Crisis generates negative expectations among young people

Young people in Spain are particularly affected by the difficult economic crisis, according to a recent report. The concerns of young people are reflected in negative perceptions about the current situation as well as the outlook for the coming year. The low expectations of young people are particularly dramatic as far as the labour market is concerned. This situation is also negatively affecting the perception of young people about the political, social and economic system.


The Queen Sofia Centre on Adolescence and Youth recently published a report, Crisis and the social contract: young people in the society of the future. The report examines the experiences and attitudes of young people in Spain in the light of the current economic crisis and looks at their expectations for the future. The study is based on a survey of 1,000 Spanish young people aged 18 to 24.

The report concludes that the economic crisis has had a massive impact on young people in Spain. Of those questioned for the survey, 81.4% said they regarded the current situation as ‘bad’ or ‘very bad’. Just 4.5% who felt the current situation in the country was ‘good’ or ‘very good’.

Unemployment the biggest concern

Young people believe the most significant problem for them is unemployment, with 76.4% saying this was their greatest concern. This was followed by low salaries (44.5%), the precariousness associated with the few jobs that are available (39.8%), and the lack of state aid and scholarships on offer (36%).

The survey asked what activities young people were currently involved in (see table). The figures showed that 44.7% of respondents were only involved in studying, 23.6% combined work and study, 18.4% were working, and 12.4% are unemployed.

The share of young people either working or unemployed was higher among the lower social classes. The ‘social class’ an individual belongs to was based on an objective allocation carried out by the study researchers, based on several family, education and work characteristics.

Main activities of young people in Spain by social class


Medium high


Medium low



Only work







Only study







Combines work and studies














Other situations














Source: Crisis and Social Contract. The Young in the future society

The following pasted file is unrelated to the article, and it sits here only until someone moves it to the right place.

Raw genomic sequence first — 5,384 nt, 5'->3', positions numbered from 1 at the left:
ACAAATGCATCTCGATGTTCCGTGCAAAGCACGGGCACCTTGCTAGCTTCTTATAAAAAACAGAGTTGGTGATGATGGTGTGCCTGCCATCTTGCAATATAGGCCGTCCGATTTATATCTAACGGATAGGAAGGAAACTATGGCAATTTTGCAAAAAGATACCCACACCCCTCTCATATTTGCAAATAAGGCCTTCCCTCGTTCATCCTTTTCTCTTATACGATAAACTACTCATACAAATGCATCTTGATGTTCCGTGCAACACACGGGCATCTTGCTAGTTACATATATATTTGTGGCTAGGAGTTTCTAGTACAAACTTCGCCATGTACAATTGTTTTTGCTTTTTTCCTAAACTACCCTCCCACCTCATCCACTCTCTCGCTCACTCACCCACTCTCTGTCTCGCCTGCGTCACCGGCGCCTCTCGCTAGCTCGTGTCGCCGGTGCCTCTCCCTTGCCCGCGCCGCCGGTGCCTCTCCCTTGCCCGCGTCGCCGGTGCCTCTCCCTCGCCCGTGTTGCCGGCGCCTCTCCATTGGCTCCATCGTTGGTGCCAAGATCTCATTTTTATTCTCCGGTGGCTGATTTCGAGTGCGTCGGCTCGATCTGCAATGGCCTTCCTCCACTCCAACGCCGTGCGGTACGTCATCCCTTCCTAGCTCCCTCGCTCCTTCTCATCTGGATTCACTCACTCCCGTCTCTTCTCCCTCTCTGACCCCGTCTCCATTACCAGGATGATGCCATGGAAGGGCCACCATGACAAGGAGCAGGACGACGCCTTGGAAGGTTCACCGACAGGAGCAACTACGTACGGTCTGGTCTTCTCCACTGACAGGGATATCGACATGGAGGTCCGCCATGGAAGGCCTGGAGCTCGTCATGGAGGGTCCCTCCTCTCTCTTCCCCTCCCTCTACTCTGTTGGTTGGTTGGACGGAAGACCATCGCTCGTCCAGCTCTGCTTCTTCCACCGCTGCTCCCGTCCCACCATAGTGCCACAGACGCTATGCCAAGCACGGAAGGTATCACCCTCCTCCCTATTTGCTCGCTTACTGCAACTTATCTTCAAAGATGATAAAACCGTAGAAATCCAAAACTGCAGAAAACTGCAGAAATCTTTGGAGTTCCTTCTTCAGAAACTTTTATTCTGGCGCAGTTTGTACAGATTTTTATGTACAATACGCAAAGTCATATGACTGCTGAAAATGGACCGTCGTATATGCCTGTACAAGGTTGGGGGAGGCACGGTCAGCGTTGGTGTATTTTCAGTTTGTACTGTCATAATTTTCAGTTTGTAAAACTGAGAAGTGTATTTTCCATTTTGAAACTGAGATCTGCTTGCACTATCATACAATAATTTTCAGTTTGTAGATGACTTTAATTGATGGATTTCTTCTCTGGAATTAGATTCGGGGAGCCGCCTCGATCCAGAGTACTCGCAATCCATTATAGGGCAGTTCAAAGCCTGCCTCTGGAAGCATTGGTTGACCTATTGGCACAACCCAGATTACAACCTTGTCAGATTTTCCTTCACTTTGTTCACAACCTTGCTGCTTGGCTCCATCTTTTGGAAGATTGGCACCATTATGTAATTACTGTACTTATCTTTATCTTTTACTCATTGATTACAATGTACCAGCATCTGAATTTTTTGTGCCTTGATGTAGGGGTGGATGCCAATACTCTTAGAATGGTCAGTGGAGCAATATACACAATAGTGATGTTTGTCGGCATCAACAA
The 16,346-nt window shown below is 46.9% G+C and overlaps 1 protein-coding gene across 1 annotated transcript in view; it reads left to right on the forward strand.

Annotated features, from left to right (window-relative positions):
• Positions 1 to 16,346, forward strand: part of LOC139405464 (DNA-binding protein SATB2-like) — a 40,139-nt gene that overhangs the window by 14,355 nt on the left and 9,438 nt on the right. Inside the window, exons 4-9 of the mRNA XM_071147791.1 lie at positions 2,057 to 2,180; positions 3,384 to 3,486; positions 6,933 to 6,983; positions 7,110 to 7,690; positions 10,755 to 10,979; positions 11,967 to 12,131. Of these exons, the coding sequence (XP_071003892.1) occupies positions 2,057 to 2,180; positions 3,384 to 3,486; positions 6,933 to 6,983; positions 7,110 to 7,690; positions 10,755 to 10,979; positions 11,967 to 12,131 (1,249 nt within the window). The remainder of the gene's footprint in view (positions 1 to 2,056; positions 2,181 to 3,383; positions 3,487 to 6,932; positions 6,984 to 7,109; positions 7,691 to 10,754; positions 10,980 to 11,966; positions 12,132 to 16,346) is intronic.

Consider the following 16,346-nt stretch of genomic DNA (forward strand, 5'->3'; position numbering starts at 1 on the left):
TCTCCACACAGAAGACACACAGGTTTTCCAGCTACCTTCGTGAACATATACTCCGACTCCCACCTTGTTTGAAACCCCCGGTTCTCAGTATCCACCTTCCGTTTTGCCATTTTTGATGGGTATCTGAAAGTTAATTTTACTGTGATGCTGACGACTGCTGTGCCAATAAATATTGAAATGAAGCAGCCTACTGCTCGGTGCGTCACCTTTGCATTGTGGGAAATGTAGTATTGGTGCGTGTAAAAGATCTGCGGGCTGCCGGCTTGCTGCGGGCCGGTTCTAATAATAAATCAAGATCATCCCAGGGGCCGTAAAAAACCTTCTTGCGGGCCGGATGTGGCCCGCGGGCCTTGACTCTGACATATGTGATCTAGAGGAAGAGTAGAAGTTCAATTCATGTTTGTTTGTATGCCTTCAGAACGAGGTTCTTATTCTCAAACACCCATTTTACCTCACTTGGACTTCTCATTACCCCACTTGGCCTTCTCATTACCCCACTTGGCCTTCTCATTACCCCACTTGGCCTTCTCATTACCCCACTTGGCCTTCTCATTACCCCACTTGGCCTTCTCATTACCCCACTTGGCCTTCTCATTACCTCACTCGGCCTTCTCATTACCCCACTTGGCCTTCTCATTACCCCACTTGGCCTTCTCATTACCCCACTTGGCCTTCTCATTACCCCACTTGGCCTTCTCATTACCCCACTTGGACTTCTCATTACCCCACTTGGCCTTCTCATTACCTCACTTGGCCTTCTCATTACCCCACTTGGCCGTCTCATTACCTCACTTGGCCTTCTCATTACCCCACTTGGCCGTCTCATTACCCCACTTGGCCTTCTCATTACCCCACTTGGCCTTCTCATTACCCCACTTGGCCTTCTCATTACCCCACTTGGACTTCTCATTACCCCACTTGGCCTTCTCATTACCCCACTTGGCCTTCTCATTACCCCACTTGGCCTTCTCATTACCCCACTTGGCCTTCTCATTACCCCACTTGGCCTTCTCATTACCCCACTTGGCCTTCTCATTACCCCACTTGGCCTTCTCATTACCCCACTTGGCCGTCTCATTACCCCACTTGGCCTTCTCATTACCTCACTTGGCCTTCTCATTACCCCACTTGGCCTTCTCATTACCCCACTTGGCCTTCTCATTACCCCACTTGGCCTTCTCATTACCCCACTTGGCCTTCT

Expectations not bright

Perhaps the most dramatic element of the research is the revelation that expectations for the future are not positive at all. Half of those young people who currently have a job are unsure about their future. Only 48% said it was ‘unlikely’ or ‘very unlikely’ that they would lose their job over the coming year, whereas 37% were convinced that they would lose their job.

These negative expectations were highest among those with temporary jobs.

The research also found that approximately 71% of those who did not currently have a job were ‘pessimistic or very pessimistic’ about the possibility of finding one in the coming year. Only 19% felt confident about finding a job.

Of those interviewed, 48.6% of those who were unemployed suggested they would be ready to accept any job, in any area and even for a low salary. By comparison, only 9.8% said they would only accept a ‘perfect’ job – one which was a good fit with their educational background, offered a good salary and was in the right location. In fact, 84.9% of all Spanish youngsters suggest it is ‘likely/very likely’ that in the future they would have to accept whatever job was available, while 61.7% regarded it as ‘likely/very likely’ that they would have to go abroad for work.

On the positive side, the economic crisis has resulted in extra attention being paid to education issues. More than half of the young people interviewed (53%) stressed the importance of being prepared for the future through training and education.

Desire for profound political change

The economic crisis is also having an impact on the views of young about the Spanish political, social and economic system.

More than a third (38.8%) of the young people questioned said the future level of citizen rights would not be the same as it was before the crisis. Nearly half (46.4%) were in favour of a profound change in the current political and economic system. This compares with 37.3% who say it would be better to keep the present model.

Finally, the economic crisis has reinforced the central role that the family plays in Spanish society. Family life is an element valued highly by the young respondents in this survey who gave it an average score of 8.6 on a scale from 0 to 10. The same score was given to the importance of friends. The importance of free time, the economic situation or work were all rated as less important than these two aspects of daily life.

The majority of young people (80%) were convinced that, at least in the near future, they would have to depend economically on their families.


The report shows young people in Spain feel that the current economic crisis is damaging not only their current personal situation but also their future expectations. At the root of this social distress are the difficulties in finding a job, combined with worries about the precarious nature and poor quality of those jobs which are available.

There is massive disillusionment with the Spanish political, social and economic system which may have very negative consequences for the future.

By way of contrast, the crisis is reinforcing the traditional key role played by the family within Spanish society, still perceived as offering most security and the best guarantee of a safety net a bleak economic landscape.

Iñigo Isusi, Ikei Research and Consultancy

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